NY Jews, Muslims gather for Ramadan dinner in Brooklyn mosque

A hundred people, including 10 prominent Jewish leaders and their Muslim counterparts, gathered at a Brooklyn mosque for the fast-breaking Iftar meal.

Rabbi Behrman, Rabbi Avtzon, Imam Rasheed Jaaber host, imam Muhammad Jaaber from New Jersey, Mark Appel at Ramadan Iftar event in Brooklyn (photo credit: YAAKOV BEHRMAN)
Rabbi Behrman, Rabbi Avtzon, Imam Rasheed Jaaber host, imam Muhammad Jaaber from New Jersey, Mark Appel at Ramadan Iftar event in Brooklyn
(photo credit: YAAKOV BEHRMAN)

In his first coordinated public event since taking office last month, New York Assemblyman Brian Cunningham hosted a Ramadan dinner Wednesday night. 

Although Cunningham was unable to attend in person because of a court ruling that required urgent legislative action, close to 100 people, including 10 prominent Jewish leaders and their Muslim counterparts gathered at a Brooklyn mosque for Iftar, the daily Ramadan fast-breaking meal, which featured kosher and halal middle eastern dishes including chicken stew, couscous, hummus, baba ganoush and baklava. 

“We can live in despair or hope,” Cunningham said in a statement ahead of the event. The Democrat assemblyman – who started his term on March 30, representing Brooklyn’s 43rd district including Crown Heights – said that “Ramadan is a month of light and joy, and it is the perfect opportunity to celebrate what brings us together.”

The ninth month of the Islamic calendar, Ramadan is observed by Muslims worldwide as a month of fasting and reflection. Those who observe fasting eat two meals a day: before sunrise and after sunset.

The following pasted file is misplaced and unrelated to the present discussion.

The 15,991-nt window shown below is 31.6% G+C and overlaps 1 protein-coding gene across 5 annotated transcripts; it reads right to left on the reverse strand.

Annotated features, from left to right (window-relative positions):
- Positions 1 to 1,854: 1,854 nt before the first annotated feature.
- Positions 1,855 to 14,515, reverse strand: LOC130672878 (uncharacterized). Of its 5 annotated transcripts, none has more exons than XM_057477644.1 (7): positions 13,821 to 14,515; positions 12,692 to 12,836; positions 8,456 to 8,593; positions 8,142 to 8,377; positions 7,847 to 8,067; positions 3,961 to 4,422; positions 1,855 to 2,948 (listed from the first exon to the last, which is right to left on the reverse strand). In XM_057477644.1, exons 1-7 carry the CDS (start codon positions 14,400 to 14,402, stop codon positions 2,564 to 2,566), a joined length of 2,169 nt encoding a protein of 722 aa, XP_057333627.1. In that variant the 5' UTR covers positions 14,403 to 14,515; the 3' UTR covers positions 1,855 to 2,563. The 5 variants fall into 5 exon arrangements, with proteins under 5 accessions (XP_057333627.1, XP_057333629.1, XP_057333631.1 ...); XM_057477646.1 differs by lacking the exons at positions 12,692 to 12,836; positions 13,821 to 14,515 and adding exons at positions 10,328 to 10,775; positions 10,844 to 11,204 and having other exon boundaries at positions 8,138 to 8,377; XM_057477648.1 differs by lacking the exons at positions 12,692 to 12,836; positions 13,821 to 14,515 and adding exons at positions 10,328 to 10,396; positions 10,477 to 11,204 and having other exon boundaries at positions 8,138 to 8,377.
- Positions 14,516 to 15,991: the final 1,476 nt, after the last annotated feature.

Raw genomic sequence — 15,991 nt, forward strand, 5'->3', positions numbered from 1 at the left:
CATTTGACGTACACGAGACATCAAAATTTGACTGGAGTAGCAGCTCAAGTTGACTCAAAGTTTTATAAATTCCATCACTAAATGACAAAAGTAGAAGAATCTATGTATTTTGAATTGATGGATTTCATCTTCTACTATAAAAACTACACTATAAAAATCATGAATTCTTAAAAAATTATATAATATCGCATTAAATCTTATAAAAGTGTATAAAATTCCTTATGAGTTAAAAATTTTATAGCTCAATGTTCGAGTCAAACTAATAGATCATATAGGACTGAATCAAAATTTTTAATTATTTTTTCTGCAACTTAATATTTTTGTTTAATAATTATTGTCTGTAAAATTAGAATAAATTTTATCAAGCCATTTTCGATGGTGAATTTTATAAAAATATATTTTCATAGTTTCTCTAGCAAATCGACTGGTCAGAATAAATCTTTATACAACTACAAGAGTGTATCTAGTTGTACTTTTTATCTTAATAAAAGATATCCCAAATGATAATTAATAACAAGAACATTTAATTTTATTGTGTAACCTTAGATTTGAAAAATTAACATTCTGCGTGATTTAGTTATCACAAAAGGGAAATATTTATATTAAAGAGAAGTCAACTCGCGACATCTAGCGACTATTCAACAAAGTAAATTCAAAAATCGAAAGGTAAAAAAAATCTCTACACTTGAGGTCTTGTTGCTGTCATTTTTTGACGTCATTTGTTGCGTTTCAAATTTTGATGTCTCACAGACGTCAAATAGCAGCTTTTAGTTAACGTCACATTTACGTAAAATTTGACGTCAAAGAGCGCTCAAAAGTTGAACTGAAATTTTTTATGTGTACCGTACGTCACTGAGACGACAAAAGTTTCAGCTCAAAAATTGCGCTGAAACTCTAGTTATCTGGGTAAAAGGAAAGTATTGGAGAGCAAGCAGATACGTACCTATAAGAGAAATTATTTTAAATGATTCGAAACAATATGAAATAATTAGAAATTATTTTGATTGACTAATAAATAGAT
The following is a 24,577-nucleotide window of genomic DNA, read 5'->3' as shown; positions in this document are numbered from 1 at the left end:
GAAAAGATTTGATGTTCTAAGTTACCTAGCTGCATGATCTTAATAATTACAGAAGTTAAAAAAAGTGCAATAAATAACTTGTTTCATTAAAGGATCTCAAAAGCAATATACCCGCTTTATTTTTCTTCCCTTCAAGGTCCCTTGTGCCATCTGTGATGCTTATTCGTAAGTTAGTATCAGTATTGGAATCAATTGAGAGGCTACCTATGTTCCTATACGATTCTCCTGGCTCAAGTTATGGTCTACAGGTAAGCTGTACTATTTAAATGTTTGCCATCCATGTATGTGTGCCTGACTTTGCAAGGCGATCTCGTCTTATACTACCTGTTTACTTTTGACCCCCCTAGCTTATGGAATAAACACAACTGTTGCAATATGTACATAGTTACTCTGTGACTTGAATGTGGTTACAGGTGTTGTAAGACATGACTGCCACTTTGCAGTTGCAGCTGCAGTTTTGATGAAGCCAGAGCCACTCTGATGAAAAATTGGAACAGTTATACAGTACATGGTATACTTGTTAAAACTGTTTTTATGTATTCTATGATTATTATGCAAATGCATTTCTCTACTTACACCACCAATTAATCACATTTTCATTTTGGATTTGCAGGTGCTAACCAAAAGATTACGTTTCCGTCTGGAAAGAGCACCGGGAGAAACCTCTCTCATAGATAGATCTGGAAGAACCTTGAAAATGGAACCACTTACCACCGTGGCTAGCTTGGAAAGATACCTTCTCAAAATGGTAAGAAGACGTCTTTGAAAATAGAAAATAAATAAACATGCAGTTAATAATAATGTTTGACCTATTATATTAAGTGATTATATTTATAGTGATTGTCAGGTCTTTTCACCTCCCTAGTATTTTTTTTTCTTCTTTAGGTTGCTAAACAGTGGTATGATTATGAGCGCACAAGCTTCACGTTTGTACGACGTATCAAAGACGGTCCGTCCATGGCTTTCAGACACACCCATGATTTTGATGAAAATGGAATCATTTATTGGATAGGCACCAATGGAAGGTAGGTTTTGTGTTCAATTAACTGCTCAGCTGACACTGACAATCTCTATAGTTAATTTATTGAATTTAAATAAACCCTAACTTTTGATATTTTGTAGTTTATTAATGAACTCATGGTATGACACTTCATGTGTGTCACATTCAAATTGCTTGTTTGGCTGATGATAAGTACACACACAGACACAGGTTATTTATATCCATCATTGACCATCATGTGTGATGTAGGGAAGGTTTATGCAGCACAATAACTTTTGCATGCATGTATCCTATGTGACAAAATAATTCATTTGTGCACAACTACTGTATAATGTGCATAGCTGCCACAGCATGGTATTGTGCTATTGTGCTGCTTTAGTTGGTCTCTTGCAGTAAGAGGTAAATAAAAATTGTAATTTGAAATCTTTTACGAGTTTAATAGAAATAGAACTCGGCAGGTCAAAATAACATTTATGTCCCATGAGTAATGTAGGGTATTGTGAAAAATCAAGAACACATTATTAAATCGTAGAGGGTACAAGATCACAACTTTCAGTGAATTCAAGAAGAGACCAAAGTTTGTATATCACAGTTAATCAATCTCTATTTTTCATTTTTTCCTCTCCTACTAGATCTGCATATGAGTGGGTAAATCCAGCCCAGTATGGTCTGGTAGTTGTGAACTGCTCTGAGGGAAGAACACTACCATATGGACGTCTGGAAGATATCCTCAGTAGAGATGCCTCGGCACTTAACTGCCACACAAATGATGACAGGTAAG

Imam Rasheed Jaaber, who leads Masjid Kawthar, the Crown Heights mosque where Wednesday’s event was held, spoke to the crowd about what the religions share in common. He said the event “bridges the gap between the communities.” 

 Imam Rasheed Jaaber speaking at a Ramadan Iftar event in Brooklyn (credit: YAAKOV BEHRMAN) Imam Rasheed Jaaber speaking at a Ramadan Iftar event in Brooklyn (credit: YAAKOV BEHRMAN)

“The Jewish community and Muslim community are so much alike. We are the children of Abraham,” Jaaber said. "Our culture, our dress, everything is similar. There’s no reason that we should not be unified."

Rabbi Yaakov Behrman, a Crown Heights resident and founder of the Jewish Alliance who attended the event, told The Jerusalem Post that it was "a tremendous show of unity; we are all one people.”  

While Hassidic Jews represent about a quarter of the Crown Heights population, Muslims make up only about 2%.